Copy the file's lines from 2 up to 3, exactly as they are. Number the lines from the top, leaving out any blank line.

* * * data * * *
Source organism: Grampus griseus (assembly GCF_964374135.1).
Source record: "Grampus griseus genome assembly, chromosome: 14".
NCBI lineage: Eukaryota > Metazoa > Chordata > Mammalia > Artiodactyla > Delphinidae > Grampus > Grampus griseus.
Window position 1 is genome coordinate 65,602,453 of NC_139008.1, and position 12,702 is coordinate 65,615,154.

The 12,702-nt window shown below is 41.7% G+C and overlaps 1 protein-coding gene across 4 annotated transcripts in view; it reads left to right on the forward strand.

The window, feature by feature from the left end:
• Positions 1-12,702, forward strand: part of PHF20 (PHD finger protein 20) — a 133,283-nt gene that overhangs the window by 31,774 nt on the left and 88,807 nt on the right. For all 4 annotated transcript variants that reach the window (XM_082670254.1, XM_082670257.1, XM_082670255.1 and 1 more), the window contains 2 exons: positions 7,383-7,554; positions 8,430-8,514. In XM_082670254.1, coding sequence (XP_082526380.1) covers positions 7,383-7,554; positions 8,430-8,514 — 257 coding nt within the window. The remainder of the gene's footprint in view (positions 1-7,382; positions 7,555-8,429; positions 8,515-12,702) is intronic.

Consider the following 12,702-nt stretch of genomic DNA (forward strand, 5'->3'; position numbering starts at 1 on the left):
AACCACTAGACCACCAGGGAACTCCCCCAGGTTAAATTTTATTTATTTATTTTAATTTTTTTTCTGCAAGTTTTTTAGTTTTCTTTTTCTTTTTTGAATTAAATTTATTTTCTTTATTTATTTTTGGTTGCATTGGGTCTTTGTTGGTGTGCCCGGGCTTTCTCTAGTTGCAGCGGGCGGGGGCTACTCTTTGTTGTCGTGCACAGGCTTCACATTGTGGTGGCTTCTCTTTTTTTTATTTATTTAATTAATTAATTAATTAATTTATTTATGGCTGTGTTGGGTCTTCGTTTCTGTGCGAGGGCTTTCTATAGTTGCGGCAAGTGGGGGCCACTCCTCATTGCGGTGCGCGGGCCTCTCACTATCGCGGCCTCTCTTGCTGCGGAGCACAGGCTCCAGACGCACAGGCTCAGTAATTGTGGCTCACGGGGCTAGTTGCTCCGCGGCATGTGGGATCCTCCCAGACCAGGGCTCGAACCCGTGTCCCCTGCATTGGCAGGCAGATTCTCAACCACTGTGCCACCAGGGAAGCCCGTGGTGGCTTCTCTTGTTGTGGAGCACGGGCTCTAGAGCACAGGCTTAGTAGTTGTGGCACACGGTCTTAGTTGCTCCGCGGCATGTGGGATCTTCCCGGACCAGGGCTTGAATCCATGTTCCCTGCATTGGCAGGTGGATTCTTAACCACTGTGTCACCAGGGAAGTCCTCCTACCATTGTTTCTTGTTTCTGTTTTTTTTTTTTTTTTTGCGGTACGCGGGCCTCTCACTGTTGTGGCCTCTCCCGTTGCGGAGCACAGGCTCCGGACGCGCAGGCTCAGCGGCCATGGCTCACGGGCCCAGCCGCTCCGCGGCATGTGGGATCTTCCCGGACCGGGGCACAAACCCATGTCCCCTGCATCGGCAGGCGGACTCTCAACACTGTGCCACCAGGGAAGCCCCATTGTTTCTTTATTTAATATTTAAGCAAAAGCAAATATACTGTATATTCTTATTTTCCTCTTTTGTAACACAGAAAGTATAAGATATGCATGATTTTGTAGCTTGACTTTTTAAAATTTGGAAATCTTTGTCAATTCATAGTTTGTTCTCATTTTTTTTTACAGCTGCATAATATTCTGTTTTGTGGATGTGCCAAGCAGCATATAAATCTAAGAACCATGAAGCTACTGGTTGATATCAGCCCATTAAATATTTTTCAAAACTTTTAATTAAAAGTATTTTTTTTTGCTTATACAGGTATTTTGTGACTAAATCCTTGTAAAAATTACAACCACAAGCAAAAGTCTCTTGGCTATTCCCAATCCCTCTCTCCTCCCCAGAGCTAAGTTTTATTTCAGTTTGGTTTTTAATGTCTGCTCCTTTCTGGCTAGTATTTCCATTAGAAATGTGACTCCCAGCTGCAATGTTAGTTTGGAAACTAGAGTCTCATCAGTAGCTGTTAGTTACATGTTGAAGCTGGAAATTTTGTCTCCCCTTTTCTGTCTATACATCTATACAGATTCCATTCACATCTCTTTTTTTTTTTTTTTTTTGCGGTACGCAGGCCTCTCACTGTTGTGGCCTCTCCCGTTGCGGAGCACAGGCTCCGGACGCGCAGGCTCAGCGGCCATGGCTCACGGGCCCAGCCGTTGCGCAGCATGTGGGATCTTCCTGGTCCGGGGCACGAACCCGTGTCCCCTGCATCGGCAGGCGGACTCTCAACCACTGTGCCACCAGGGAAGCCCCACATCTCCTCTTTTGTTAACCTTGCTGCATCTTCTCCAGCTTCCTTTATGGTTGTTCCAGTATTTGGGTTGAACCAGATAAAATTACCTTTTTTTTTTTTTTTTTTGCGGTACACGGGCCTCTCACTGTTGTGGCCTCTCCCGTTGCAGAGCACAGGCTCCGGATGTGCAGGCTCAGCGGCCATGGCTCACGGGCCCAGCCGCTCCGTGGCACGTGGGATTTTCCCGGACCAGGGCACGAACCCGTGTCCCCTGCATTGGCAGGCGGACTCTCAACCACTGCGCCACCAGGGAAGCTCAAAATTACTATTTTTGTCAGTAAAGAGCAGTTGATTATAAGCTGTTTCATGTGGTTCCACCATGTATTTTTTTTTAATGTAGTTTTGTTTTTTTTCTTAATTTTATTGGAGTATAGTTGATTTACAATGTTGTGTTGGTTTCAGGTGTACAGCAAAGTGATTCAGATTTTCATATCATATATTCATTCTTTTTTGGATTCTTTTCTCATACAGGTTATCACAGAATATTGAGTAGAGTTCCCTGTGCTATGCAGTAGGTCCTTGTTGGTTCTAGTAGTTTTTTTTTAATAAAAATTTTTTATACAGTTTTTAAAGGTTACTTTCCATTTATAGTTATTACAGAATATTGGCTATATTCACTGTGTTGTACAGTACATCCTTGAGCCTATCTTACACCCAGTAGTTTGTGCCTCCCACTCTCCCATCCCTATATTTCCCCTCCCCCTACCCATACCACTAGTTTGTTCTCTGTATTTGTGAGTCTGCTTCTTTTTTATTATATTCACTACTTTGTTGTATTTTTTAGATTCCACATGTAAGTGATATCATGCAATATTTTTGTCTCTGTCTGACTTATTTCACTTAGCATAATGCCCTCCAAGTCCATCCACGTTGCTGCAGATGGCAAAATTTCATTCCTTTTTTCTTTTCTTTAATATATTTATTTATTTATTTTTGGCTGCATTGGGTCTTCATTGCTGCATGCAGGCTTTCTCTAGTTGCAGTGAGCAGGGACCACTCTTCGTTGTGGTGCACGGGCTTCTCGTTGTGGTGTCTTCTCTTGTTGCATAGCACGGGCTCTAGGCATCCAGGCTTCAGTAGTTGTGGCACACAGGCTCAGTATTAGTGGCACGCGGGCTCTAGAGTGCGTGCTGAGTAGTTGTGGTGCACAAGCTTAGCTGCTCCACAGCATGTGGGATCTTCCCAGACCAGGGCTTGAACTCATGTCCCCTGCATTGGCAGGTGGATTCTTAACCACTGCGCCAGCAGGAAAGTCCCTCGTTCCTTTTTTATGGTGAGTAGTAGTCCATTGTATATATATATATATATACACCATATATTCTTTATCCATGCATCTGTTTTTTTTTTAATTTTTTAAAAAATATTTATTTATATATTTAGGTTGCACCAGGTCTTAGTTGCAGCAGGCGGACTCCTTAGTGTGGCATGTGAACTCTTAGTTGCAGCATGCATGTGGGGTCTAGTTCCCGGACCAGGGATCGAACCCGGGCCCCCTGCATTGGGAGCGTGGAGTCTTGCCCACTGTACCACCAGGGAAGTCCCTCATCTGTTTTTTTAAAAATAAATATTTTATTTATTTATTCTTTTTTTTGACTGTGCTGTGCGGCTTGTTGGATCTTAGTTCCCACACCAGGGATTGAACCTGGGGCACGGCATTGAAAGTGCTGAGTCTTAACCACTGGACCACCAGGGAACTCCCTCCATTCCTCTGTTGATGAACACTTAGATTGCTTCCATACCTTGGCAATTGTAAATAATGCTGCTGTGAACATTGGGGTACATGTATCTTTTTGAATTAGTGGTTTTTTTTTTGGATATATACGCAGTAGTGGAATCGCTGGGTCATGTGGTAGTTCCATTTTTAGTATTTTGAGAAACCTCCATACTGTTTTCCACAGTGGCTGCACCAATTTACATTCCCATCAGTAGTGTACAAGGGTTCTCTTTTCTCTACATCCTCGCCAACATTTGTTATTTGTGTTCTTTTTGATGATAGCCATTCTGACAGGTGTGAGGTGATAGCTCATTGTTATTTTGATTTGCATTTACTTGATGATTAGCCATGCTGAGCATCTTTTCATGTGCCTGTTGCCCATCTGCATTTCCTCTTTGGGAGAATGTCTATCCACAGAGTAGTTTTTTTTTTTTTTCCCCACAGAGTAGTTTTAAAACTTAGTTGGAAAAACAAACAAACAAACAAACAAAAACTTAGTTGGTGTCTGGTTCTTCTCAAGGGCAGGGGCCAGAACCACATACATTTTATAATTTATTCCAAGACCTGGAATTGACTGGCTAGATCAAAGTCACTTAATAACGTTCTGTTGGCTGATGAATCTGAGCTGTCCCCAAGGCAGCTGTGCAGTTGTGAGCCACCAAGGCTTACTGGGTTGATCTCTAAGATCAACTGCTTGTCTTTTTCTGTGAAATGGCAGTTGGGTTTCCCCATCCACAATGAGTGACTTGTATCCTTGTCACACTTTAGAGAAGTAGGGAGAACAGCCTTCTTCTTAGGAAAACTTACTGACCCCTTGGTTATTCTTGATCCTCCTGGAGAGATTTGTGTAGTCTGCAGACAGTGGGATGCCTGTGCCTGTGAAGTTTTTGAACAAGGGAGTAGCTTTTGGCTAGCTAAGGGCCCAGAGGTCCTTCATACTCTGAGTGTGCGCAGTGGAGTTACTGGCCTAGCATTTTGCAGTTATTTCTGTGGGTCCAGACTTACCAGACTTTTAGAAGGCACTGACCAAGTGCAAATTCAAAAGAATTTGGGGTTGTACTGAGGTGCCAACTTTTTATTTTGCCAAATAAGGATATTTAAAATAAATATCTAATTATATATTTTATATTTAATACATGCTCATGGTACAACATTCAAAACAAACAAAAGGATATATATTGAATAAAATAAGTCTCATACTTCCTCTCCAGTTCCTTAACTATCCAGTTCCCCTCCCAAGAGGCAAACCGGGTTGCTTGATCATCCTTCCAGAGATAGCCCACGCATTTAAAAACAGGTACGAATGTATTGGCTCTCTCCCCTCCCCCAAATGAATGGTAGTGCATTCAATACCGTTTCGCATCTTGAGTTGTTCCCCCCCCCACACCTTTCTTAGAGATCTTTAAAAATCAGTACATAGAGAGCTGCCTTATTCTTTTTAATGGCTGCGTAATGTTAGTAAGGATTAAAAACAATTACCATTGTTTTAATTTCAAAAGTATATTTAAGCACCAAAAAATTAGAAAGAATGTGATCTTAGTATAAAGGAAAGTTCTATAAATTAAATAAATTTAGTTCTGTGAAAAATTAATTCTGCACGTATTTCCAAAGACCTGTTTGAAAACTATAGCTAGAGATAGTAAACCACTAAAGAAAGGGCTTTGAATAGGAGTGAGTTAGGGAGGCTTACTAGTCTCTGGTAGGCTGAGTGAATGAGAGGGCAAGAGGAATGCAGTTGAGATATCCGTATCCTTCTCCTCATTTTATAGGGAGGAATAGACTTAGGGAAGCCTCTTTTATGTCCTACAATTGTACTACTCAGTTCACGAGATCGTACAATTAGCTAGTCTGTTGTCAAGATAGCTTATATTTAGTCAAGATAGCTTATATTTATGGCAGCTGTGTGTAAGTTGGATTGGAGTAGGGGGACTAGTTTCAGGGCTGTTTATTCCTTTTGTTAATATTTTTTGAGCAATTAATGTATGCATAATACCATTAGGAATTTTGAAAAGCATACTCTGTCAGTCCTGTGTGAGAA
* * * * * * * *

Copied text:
Source record: "Grampus griseus genome assembly, chromosome: 14".
NCBI lineage: Eukaryota > Metazoa > Chordata > Mammalia > Artiodactyla > Delphinidae > Grampus > Grampus griseus.